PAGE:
Immigration lawyer Richard Kurland said a lot of international students had been promised by consultants working abroad that a study permit was a route to permanent residence, which is not always the case.

“Where does that leave them? Return home poor and in embarrassment, or claim refugee status, which gets them another three to four years,” he said, adding that they could then qualify for a work permit.

Syed Hussan, executive director of Migrant Workers Alliance for Change, said many international students claimed asylum while here because the situation in their home countries changed.

He said some from Haiti studying in Quebec have claimed asylum as civil order has broken down in the Caribbean country, which has been ravaged by gang violence, and that many asylum claims have been lodged by Indians who have seen fundamentalists target particular ethnic groups.

In the two-year cap imposed in January, IRCC allotted a limited number of study permits to provinces, which they could then allocate to postsecondary institutions.

Figures from the Ontario government show that public colleges are being allocated far more study permits than public universities, this year, while private colleges have been squeezed out.

Ontario is awarding 35,788 study permits to public universities, including Toronto and Carleton in Ottawa, and 186,167 to public colleges.

Seneca College has been allocated 20,388 study permits, compared with 3,362 for the University of Ottawa this year. The University of Waterloo has been allotted 1,212 study permits while Conestoga College has been allocated 19,885.

Queen’s University only has 749 permits, while Fanshawe College of Applied Arts and Technology has 16,752. The University of Toronto has been allowed 6,256 study permits and Niagara College 9,516.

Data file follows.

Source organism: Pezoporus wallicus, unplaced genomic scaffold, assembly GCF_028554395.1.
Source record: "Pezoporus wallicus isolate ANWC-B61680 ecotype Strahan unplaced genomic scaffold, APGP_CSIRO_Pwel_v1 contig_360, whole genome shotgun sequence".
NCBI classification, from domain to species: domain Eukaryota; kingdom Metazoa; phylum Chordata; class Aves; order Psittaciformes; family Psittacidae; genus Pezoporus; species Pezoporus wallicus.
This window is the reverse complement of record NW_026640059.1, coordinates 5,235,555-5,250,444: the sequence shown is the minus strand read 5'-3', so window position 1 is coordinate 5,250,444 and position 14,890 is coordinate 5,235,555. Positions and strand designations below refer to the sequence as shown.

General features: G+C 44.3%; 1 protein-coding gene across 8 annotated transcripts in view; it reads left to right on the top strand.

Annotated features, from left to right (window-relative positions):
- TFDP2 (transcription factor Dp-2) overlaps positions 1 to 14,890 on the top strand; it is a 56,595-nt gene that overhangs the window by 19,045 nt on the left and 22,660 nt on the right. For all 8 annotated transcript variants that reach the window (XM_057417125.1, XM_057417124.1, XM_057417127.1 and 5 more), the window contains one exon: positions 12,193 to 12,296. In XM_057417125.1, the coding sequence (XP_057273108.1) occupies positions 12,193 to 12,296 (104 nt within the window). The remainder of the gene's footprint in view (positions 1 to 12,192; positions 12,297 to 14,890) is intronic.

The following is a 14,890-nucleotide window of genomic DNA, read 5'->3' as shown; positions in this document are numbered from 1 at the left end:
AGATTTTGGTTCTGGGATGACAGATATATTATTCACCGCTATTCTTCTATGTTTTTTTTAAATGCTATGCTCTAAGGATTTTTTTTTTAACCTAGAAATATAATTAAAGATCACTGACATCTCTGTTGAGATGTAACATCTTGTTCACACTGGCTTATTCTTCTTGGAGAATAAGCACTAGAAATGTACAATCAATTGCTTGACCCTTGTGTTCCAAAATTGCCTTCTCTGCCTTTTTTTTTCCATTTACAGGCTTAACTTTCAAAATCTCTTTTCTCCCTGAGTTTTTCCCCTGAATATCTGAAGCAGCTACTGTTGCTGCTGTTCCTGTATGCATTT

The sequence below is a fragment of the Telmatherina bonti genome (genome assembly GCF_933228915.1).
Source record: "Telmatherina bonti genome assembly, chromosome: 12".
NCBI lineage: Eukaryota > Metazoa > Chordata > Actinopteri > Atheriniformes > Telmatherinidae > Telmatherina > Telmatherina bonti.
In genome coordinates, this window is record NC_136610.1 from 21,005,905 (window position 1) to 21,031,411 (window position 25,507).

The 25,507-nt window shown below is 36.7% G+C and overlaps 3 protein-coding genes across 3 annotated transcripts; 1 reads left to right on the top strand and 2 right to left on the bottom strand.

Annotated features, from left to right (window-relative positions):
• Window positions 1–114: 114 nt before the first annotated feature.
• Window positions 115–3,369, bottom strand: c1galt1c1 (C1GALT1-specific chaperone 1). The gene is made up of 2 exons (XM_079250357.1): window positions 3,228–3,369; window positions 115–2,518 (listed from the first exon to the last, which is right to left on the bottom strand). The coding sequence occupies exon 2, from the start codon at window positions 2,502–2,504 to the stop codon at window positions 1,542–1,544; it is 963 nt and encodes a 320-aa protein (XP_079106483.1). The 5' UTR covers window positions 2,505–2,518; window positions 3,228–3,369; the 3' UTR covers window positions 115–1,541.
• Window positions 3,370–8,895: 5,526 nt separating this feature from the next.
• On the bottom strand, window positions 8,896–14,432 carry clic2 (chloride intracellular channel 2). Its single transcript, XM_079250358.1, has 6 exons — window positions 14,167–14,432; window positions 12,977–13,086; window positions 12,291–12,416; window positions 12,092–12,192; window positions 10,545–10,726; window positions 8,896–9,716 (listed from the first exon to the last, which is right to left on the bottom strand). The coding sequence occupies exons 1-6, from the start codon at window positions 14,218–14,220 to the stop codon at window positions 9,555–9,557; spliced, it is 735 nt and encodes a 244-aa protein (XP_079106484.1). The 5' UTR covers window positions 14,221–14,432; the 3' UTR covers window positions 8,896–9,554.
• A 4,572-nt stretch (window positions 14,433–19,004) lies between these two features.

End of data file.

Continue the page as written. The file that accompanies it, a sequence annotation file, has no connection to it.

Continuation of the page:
Conservative Immigration critic Tom Kmiec criticized the government for not acting earlier to deal with rising asylum claims among international students.

“Instead of acting immediately when they saw worrying trends in asylum claims by international students, they tried to ignore the problem for years until it was too late,” he said.

This month’s federal budget detailed $1.1-billion over three years for municipalities and provinces to help meet the rising cost of housing asylum seekers, including those fleeing war-torn countries. It followed complaints, particularly from Quebec, that they lack funds to accommodate the steep rise in asylum claimants.

Some asylum seekers have been living in shelters for homeless people or on the streets, with many housed in hotel rooms while their claims are processed.

The budget also earmarked $141-million for Ottawa to pay for temporary lodging for asylum claimants, who cannot be accommodated because provincial places are full.

Michael Wales, director of communications at Niagara College, said he did not want to speculate on whether the reduced number of study permits this year would translate into fewer asylum claims.

“Providing advice or support to students contemplating an asylum claim is beyond the scope of our licensed international student advisers,” he said. “If asked, our advisers would refer the student to a community agency that is qualified to offer that type of advice or support.”

The Globe and Mail, April 22, 2024